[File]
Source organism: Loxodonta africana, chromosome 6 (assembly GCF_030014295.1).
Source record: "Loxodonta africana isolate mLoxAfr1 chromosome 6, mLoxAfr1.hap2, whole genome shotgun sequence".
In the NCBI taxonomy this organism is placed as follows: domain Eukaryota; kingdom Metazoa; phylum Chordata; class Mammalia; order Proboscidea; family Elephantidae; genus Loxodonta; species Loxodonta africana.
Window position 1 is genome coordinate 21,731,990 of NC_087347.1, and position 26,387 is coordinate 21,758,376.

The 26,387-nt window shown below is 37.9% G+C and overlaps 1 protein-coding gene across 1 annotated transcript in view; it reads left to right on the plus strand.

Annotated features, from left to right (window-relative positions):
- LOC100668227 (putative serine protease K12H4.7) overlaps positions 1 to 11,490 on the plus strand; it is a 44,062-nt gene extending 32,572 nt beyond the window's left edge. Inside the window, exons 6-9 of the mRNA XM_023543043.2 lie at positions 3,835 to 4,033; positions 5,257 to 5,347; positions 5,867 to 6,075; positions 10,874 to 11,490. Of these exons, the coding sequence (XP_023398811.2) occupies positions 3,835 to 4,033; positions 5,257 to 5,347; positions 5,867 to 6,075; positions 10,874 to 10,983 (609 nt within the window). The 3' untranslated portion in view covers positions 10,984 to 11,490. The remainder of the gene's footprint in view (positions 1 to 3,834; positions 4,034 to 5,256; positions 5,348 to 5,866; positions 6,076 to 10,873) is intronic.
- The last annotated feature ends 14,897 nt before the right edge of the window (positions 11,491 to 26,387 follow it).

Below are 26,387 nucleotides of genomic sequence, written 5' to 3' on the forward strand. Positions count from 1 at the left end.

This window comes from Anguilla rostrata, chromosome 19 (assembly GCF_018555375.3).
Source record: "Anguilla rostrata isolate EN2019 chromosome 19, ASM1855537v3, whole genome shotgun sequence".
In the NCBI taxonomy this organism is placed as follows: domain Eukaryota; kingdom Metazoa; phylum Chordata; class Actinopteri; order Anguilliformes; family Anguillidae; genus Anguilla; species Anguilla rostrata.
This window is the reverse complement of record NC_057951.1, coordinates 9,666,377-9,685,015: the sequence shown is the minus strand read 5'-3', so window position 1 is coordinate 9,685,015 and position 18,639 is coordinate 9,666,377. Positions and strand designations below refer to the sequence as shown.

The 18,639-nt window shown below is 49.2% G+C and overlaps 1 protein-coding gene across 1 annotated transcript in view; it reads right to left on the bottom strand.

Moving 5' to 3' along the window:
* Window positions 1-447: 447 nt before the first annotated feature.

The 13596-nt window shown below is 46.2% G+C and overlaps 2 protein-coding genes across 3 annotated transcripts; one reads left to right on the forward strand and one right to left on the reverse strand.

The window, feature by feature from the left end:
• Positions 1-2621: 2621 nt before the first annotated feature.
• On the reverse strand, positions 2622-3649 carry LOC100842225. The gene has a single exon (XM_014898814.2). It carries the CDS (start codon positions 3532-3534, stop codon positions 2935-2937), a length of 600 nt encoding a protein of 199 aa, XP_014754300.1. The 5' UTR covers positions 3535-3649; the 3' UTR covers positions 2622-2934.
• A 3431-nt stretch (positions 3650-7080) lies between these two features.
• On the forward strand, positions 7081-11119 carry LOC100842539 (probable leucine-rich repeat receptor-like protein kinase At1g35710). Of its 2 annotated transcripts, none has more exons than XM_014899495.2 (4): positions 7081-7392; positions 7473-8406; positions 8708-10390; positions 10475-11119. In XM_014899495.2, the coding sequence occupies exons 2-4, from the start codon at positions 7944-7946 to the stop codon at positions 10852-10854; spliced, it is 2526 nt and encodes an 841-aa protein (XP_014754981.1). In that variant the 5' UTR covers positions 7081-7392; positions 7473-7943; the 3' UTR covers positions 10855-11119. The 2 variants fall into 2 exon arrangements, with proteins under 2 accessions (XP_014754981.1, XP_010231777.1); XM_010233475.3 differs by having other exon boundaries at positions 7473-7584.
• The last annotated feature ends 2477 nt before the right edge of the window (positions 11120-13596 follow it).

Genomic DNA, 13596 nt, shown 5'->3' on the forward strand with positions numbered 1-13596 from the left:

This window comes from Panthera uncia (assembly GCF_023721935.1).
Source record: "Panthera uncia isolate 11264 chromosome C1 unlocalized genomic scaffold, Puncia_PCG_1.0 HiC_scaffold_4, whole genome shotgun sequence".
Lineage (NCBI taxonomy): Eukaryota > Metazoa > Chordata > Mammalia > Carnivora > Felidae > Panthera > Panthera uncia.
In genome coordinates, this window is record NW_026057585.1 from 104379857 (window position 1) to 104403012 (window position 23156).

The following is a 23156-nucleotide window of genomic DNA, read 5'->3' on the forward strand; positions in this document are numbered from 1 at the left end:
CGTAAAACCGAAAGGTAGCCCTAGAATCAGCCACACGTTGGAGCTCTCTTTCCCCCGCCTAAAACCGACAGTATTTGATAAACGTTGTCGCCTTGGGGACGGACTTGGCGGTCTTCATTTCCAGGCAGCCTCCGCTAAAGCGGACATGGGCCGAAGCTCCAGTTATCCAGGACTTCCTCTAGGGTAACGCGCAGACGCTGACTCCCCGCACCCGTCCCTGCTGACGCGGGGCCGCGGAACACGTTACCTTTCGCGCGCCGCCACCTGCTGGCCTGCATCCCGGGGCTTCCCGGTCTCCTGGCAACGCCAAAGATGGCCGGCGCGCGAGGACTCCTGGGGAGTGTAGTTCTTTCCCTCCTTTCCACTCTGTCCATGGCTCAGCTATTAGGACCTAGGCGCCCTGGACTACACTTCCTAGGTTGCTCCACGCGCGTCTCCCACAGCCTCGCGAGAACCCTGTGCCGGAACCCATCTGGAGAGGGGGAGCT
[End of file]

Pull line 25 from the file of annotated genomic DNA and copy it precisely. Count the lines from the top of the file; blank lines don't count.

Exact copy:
This window comes from Panthera uncia (assembly GCF_023721935.1).